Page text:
When I got my first tarot deck, The Unicorn Tarot, it came with a little white book (LWB) that listed vague keywords for each card, the usual bullshit history about the totally ancient art of divination with tarot, and instructions on performing a reading with the ubiquitous Celtic Cross spread.
I tell you what, I poured over that tiny fucking book, pulling it out every two seconds and trying to make sense of lines like, “The spiritual unicorn reminds us of our spiritual selves!” and “He has awakened to his higher self, as we all must learn to do, given time.” (Hint: I couldn’t make sense of these sentences as a teenager because they don’t actually mean anything in real life.) I diligently (not to mention ultra-spiritually) laid out cards in that ten-card pattern, only to be immediately overwhelmed by New Age buzzwords and really terrible unicorn pictures.
Being a no0b, I did what most people who buy tarot decks do: I assumed the problem was with me and I put my cards away, because, clearly, I just wasn’t cut out to work with tarot.
The problem wasn’t me. The problem wasn’t even really my heinous teenaged taste in art. The problem was that the Celtic Cross is a poor place to start for anyone, and doesn’t even make much sense further down the road.
Near as anyone can tell, the Celtic Cross comes out of the assorted Golden Dawn materials and was propagated (if not totally invented) by A.E. Waite in the early 20th century. Waite was super into the Holy Grail/Celtic religion thing and was, like many of his colleagues, invested in demonstrating how there was a great deal of commonality in the various schools of occult thought, intersecting with ancient religions, etc., etc. Nobody at the time was really above making weak claims as to the antiquity of assorted pieces of occult wisdom, and the Celtic Cross just sort of gently leached into the magical water supply as the tarot’s popularity grew.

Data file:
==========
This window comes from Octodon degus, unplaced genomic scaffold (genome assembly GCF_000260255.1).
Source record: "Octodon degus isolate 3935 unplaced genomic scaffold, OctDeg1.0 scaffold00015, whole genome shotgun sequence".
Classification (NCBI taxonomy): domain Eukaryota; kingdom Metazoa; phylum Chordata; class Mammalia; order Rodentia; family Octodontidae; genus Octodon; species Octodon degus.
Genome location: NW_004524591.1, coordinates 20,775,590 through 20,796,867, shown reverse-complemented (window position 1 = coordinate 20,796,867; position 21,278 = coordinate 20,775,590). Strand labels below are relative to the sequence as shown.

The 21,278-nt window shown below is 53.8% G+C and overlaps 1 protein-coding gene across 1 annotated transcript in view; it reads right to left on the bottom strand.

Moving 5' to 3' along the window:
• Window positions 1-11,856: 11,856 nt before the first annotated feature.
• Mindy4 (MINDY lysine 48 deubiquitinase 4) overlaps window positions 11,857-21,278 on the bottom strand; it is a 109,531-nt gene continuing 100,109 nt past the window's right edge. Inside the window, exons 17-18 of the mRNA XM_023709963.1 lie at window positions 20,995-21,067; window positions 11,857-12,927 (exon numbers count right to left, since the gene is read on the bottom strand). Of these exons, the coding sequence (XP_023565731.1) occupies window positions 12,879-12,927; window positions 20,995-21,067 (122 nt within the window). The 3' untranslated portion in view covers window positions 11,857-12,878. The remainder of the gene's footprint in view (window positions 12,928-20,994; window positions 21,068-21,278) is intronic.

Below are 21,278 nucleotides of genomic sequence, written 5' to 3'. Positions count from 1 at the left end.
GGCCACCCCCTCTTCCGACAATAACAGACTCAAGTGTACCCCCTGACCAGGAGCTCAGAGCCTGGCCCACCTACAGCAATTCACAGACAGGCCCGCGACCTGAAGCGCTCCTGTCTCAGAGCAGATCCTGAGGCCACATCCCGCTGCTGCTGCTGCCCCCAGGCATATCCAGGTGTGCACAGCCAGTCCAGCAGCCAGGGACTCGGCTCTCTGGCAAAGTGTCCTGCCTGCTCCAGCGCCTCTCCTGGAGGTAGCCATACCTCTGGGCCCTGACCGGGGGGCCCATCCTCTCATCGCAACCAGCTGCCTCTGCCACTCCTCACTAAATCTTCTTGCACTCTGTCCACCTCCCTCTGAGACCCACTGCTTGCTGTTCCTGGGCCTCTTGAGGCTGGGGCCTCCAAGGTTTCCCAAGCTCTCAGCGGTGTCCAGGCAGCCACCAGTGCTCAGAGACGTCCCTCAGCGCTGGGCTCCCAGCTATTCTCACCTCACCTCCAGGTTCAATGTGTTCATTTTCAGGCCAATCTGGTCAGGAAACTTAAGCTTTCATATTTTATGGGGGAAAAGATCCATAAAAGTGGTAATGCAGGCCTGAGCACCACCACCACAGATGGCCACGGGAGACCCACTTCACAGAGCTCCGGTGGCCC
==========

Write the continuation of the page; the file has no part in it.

Whatever the Celtic Cross is, it is most surely neither ancient nor Celtic.
But even if it were, it would still be a crappy spread for beginners (and maybe anyone). I say this because it’s just a hell of a lot of information. Ten positions, plus ten individual card interpretations, plus whatever connections you make as a reader is just a lot of opportunity for overload. Especially when any one card provides so much detail that it could, essentially, answer any question. Whether you’re an intuitive reader or you rely on an esoteric system, there’s a ton to say about any single card. A beginner, especially one relying on a LWB, does not need ten of them. In fact, most of the professionals I know don’t need ten of them.
I very rarely use spreads that involve more than five or six cards. My favorite spreads involve three or less. I think it’s a mistake to assume that “more complicated question” automatically equates to “more cards.” Just consider how much has been written about any one card (including the minors). Consider the level of detail in each image (at least, the ones that come out of the Golden Dawn tradition, which is most of them). Consider the possible permutations for interpretation available in the combination of any two or three cards.
Less is more. Less often ensures a greater level of clarity. Less is fewer opportunities for confusion or conflict. Less is further safeguard against just reading whatever you want into a spread.
Don’t believe me? Try answering a complicated question with a single card. Pull out every detail and every bit of tradition attached to that card. I think most people would be surprised.